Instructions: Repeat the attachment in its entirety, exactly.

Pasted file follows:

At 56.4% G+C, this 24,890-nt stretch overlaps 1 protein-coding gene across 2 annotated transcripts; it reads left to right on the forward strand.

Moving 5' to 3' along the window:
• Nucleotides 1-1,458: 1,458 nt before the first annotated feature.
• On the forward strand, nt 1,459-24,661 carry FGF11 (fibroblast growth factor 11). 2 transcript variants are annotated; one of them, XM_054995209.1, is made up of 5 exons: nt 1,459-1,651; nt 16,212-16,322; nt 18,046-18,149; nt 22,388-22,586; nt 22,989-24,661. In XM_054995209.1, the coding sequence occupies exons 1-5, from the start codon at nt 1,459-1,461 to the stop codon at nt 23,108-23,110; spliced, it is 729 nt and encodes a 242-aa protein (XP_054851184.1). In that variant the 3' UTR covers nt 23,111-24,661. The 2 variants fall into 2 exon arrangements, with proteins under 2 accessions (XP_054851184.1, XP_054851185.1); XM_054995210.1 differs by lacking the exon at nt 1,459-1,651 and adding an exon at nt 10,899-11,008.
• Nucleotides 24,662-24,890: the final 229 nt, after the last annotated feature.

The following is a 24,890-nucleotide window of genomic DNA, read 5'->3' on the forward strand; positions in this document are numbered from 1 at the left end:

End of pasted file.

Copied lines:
At 56.4% G+C, this 24,890-nt stretch overlaps 1 protein-coding gene across 2 annotated transcripts; it reads left to right on the forward strand.

Moving 5' to 3' along the window:
• Nucleotides 1-1,458: 1,458 nt before the first annotated feature.
• On the forward strand, nt 1,459-24,661 carry FGF11 (fibroblast growth factor 11). 2 transcript variants are annotated; one of them, XM_054995209.1, is made up of 5 exons: nt 1,459-1,651; nt 16,212-16,322; nt 18,046-18,149; nt 22,388-22,586; nt 22,989-24,661. In XM_054995209.1, the coding sequence occupies exons 1-5, from the start codon at nt 1,459-1,461 to the stop codon at nt 23,108-23,110; spliced, it is 729 nt and encodes a 242-aa protein (XP_054851184.1). In that variant the 3' UTR covers nt 23,111-24,661. The 2 variants fall into 2 exon arrangements, with proteins under 2 accessions (XP_054851184.1, XP_054851185.1); XM_054995210.1 differs by lacking the exon at nt 1,459-1,651 and adding an exon at nt 10,899-11,008.
• Nucleotides 24,662-24,890: the final 229 nt, after the last annotated feature.

The following is a 24,890-nucleotide window of genomic DNA, read 5'->3' on the forward strand; positions in this document are numbered from 1 at the left end: